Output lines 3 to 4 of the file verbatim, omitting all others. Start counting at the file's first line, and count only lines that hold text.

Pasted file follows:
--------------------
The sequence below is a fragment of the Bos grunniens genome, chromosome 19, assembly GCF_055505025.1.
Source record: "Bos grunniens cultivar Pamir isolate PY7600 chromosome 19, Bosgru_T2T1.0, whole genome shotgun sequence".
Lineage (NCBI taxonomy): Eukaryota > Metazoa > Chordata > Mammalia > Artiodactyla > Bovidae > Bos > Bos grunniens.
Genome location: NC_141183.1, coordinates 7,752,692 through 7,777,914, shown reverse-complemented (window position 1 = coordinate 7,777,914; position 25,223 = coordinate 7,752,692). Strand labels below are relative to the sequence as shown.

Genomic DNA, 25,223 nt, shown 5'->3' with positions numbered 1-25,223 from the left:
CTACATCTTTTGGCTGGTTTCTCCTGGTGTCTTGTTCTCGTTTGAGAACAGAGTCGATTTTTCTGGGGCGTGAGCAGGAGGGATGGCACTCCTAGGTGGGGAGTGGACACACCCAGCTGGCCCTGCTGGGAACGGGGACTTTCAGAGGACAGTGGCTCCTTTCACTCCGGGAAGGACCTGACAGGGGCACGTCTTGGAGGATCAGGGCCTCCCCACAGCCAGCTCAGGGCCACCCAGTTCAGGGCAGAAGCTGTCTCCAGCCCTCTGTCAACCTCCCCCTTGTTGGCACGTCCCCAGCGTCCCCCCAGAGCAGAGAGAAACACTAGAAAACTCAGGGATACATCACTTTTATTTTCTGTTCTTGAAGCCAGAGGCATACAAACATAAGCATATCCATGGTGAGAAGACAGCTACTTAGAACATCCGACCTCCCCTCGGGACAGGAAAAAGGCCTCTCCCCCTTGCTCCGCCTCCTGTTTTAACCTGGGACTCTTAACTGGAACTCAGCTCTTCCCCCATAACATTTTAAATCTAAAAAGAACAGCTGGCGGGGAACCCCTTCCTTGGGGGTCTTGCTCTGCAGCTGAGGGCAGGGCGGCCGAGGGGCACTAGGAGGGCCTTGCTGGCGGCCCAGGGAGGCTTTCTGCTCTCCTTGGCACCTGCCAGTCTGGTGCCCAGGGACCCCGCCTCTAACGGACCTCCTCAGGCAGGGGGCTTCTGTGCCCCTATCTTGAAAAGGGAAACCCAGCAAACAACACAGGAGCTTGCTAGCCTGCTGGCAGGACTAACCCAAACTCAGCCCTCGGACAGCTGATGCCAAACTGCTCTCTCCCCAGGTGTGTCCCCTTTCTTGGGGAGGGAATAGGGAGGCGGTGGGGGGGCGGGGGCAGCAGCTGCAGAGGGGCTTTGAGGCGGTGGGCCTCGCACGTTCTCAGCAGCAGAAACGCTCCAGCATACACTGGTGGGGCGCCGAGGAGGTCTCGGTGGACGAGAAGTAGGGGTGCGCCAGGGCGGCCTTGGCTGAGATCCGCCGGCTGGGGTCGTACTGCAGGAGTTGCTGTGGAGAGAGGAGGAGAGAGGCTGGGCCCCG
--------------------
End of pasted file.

Lineage (NCBI taxonomy): Eukaryota > Metazoa > Chordata > Mammalia > Artiodactyla > Bovidae > Bos > Bos grunniens.
Genome location: NC_141183.1, coordinates 7,752,692 through 7,777,914, shown reverse-complemented (window position 1 = coordinate 7,777,914; position 25,223 = coordinate 7,752,692). Strand labels below are relative to the sequence as shown.